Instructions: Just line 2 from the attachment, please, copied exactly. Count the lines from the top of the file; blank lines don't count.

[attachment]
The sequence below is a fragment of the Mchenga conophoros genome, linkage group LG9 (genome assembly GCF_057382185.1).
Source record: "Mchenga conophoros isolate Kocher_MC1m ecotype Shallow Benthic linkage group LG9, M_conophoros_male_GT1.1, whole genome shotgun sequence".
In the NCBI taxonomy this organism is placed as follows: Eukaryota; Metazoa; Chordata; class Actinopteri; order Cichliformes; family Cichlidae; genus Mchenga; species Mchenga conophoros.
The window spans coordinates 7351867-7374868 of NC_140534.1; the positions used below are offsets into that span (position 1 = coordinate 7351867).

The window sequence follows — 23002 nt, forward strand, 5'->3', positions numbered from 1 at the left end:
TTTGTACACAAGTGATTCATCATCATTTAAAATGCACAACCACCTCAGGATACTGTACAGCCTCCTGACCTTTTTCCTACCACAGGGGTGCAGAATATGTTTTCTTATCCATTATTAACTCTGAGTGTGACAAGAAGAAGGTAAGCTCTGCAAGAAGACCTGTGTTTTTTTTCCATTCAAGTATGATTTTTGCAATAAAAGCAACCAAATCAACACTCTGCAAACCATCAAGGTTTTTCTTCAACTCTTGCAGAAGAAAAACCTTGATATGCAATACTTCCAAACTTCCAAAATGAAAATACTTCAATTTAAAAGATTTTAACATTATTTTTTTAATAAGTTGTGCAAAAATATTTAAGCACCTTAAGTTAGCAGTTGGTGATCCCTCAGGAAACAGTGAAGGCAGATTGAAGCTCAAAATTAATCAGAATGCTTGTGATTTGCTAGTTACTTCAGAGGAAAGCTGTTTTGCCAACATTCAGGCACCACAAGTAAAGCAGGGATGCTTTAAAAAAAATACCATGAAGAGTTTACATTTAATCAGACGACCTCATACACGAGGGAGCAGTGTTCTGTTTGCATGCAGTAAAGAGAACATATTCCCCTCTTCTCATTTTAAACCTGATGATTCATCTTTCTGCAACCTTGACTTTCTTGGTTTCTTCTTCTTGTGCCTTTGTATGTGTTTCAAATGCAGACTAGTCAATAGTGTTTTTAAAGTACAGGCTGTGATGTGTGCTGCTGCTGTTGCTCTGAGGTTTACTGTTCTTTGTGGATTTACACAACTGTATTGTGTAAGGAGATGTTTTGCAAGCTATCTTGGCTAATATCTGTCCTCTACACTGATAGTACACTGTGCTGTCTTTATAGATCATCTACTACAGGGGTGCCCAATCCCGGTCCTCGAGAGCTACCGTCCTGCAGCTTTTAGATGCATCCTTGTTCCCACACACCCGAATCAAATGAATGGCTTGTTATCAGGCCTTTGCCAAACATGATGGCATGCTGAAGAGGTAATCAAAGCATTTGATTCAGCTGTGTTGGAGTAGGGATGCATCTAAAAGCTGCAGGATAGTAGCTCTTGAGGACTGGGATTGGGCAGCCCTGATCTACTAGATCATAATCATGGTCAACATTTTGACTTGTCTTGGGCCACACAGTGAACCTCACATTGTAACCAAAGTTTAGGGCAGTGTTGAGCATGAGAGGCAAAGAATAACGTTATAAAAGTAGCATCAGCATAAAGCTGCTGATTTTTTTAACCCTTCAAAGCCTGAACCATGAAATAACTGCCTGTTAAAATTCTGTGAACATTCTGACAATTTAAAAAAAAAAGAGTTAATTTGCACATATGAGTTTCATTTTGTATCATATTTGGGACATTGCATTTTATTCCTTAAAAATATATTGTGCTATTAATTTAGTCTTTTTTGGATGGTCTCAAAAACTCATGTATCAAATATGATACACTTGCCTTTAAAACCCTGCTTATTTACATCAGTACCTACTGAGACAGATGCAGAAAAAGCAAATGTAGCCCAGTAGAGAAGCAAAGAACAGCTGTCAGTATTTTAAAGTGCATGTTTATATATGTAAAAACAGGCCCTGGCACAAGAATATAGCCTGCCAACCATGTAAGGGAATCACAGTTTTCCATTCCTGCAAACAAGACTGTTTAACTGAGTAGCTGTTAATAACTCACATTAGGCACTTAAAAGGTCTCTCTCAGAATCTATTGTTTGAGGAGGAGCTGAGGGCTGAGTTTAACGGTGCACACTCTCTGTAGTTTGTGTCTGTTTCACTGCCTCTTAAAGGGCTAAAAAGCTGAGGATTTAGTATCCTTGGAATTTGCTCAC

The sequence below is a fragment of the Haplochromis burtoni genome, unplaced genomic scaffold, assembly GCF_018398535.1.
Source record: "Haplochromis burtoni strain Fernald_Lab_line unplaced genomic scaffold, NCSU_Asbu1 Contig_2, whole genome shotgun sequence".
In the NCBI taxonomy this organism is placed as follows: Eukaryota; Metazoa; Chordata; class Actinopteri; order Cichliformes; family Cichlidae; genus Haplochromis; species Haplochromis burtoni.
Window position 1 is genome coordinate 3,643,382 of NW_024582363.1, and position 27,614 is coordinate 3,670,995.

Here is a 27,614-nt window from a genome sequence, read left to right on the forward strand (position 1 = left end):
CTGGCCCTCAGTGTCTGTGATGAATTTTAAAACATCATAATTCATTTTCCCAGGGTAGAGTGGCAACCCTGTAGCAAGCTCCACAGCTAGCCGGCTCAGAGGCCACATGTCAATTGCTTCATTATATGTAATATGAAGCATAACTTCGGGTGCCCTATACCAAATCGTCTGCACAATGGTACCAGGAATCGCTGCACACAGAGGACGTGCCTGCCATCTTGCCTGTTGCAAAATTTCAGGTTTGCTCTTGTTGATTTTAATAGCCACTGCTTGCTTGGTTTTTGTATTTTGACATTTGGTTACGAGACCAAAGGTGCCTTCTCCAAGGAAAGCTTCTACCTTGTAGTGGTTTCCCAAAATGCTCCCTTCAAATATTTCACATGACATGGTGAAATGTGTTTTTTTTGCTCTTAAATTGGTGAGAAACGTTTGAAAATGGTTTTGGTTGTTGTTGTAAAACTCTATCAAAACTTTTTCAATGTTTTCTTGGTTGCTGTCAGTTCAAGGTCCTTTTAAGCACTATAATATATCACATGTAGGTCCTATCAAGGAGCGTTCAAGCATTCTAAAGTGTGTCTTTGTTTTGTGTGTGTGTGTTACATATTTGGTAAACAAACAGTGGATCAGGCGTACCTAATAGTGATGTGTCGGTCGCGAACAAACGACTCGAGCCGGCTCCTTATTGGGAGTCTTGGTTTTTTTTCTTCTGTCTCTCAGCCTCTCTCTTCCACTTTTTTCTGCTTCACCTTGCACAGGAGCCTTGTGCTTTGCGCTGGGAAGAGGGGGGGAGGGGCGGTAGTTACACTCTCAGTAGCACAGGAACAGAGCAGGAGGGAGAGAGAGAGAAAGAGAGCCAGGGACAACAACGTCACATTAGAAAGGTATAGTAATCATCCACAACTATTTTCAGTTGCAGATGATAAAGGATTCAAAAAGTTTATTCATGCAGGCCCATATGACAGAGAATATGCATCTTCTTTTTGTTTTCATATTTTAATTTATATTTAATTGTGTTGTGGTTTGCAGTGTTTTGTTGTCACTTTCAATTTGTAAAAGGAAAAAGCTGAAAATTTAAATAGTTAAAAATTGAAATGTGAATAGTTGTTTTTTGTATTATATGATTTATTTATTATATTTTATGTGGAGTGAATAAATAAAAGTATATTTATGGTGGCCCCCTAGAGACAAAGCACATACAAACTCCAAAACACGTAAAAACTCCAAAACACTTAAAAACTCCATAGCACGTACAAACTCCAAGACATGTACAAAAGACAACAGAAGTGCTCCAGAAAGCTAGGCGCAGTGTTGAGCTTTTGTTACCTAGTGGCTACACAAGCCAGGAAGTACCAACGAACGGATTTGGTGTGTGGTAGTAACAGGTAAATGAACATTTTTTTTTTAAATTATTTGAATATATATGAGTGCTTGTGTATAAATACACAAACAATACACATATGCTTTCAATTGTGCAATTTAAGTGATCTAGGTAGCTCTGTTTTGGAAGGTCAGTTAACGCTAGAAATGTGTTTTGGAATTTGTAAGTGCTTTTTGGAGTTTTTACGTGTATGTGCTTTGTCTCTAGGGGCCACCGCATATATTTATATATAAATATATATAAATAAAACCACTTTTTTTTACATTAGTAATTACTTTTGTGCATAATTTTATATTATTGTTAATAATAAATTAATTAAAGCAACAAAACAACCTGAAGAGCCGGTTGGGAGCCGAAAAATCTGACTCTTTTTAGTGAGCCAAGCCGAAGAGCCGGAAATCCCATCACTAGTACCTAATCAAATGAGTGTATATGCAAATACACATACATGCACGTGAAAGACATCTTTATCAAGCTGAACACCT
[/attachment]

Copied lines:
Source record: "Mchenga conophoros isolate Kocher_MC1m ecotype Shallow Benthic linkage group LG9, M_conophoros_male_GT1.1, whole genome shotgun sequence".